ICS also complains that LB&B plagiarized ICS's technical proposal submitted in the competition for the award of the prior contract in 1995. LB&B denies that it knowingly copied any of ICS's prior proposal, or ever received or saw a copy of ICS's proposal; the awardee states, however, that a consultant, [DELETED], assisted LB&B in the preparation of its proposal. LB&B Response to ICS's Comments at 2-3. Given the lack of evidence of any wrongful conduct by the agency (in this regard, the protester does not point to any reason the evaluators would recognize that LB&B's proposal was similar to that submitted by ICS in 1995), this matter is a dispute between private parties, over which our Office has no jurisdiction. See P-III Assocs., B-213856, B-213856.2, July 31, 1984, 84-2 CPD Para. 136 at 7-8.
ICS finally complains that LB&B's low proposed price cannot be realistic. The agency performed a price realism evaluation and determined that LB&B's proposed price, although significantly lower than that of ICS, was realistic. Specifically, the CT noted that the significant difference between LB&B's, ICS's and the highest-rated offeror's pricing primarily reflected LB&B's [DELETED]. LB&B's non-exempt labor rates were determined to be within the applicable Department of Labor wage determination and included all applicable benefits and required employment taxes. LB&B also proposed [DELETED]. Specifically, LB&B proposed [DELETED]. ICS proposed [DELETED]. Contracting Officer's Statement at 17. The CT concluded that LB&B's price "adequately supported all labor and other direct costs required for successful contract performance." Agency Report, Tab 20, Price Analysis Report, at 3. Because ICS does not assert that any part of the agency's price realism analysis is erroneous or unreasonable, and the evaluation otherwise appears reasonable in this regard, we have no basis to conclude that the agency's judgment is unreasonable.
The protest is denied.
Robert P. Murphy General Counsel
1. The Defense Information School provides training for DOD and other federal agency personnel in public affairs and visual information career fields, such as journalism, broadcasting, combat documentation, and photography. RFP, exh. A, Performance Work Statement (PWS), at 1.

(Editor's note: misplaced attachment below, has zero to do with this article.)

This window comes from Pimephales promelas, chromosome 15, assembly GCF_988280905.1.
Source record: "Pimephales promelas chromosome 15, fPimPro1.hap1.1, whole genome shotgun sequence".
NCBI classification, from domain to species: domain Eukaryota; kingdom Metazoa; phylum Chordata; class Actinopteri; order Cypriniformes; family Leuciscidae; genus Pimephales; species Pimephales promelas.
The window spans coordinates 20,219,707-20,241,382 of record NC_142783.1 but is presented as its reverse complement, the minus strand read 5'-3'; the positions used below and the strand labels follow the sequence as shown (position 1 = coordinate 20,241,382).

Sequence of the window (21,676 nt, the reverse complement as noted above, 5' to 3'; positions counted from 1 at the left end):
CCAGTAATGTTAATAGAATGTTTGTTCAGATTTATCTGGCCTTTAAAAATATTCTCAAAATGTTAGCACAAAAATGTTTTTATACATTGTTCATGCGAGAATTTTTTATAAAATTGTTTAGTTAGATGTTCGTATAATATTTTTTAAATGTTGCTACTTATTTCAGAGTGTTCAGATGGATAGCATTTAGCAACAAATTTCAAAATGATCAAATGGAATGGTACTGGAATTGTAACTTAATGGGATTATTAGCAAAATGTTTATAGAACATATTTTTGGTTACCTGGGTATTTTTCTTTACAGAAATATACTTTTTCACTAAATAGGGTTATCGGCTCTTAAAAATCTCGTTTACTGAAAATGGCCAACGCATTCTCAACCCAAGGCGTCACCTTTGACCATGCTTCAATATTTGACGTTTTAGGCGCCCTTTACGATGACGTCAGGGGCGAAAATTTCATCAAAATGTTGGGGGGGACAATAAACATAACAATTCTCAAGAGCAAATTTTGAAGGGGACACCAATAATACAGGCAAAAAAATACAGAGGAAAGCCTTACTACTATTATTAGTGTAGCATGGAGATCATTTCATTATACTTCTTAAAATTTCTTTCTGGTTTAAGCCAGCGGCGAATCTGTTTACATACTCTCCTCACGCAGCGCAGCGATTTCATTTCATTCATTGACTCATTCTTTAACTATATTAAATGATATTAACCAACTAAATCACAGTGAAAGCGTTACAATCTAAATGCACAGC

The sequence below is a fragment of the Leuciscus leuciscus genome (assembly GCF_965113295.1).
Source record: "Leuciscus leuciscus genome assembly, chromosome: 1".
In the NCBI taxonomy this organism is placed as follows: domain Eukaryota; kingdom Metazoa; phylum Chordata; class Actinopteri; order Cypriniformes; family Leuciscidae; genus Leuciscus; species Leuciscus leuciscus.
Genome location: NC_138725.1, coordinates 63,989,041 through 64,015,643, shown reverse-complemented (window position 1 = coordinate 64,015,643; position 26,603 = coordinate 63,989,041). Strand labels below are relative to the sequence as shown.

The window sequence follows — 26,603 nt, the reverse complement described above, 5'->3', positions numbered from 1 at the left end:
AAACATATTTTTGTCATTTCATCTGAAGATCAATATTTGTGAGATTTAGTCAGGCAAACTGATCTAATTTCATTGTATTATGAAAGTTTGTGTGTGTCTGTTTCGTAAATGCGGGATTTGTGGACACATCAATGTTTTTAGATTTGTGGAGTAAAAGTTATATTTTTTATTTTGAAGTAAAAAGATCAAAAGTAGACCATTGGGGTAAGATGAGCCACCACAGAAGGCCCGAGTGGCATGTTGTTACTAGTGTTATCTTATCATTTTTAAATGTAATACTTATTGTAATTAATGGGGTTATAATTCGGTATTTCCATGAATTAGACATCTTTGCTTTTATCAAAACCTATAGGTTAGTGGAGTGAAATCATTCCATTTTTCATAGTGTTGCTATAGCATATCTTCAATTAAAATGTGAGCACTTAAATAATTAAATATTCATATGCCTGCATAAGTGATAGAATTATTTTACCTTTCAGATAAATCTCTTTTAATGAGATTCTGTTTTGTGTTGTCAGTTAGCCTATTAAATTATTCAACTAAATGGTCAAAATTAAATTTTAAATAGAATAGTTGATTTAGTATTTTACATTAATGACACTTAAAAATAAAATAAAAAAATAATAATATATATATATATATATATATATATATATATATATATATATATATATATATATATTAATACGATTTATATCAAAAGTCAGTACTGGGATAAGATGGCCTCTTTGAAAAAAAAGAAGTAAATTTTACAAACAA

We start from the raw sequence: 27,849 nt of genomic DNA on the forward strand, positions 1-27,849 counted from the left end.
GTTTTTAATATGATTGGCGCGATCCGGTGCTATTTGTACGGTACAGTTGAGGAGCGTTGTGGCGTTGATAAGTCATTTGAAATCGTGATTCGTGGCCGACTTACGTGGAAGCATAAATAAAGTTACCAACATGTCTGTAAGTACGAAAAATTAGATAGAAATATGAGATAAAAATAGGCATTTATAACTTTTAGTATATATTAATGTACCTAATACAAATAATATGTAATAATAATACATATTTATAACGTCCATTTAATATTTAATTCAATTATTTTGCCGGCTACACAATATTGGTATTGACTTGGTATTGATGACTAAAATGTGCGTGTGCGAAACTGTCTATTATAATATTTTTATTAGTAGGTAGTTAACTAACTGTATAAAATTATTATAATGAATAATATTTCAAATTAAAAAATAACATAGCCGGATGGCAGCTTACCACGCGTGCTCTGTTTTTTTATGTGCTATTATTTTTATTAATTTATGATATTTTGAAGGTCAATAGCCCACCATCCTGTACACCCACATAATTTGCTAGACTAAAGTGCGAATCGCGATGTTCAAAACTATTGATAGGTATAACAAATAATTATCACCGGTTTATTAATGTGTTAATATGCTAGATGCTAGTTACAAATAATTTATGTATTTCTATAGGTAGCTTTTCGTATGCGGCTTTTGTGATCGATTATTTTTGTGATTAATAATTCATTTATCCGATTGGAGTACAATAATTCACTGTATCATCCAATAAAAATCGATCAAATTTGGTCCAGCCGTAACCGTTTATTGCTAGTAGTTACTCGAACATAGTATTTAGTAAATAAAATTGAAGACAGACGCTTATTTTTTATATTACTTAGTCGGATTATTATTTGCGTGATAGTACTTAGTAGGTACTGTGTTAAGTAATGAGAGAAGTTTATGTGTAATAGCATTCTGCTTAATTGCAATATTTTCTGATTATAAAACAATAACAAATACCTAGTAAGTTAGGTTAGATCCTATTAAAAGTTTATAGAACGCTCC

2. Subfactors and their relative weights were identified for each of the technical evaluation factors. Under the personnel qualifications factor, the following subfactors were stated: position descriptions, resumes, and labor mix by shift.
3. The consensus evaluation resulted in an overall upward adjustment for ICS in the ratings of one of the evaluators. Compare Agency Report, Tab 15C, Individual Evaluator Scoring Sheets for ICS, with Tab 16C, Consensus Narrative Summary.
4. The RFP did not disclose the number of points available for the technical evaluation factors and subfactors.
5. The independent government estimate (IGE) was calculated [DELETED]. Agency Report, Tab 20, Price Analysis Report, at 1.
6. In its comments, the protester also challenges a number of statements made by one of the evaluators in his individual evaluation. Protester Comments at 4-7. The record shows that these statements were not carried forward from the individual evaluator's notes to the consensus evaluation scores and that ICS's consensus evaluation scores in these areas are higher than the scores originally awarded by the evaluator. Compare Agency Report, Tab 15C, Individual Evaluator Scoring Sheets for ICS, with Tab 16C, Consensus Narrative Summary. Given that these statements were not part of the consensus evaluation upon which the SSA relied in making his selection decision, ICS's objections to the statements provide us with no basis to question the SSA's award judgment.
7. ICS initially expressed dismay in its protest that it, as the incumbent, had not received a higher past performance score than had LB&B, but did not address the agency's past performance evaluation in its comments. We therefore conclude that ICS abandoned this protest allegation. In any event, the record shows that the agency reasonably evaluated LB&B's and ICS's respective past performance consistent with the RFP evaluation scheme.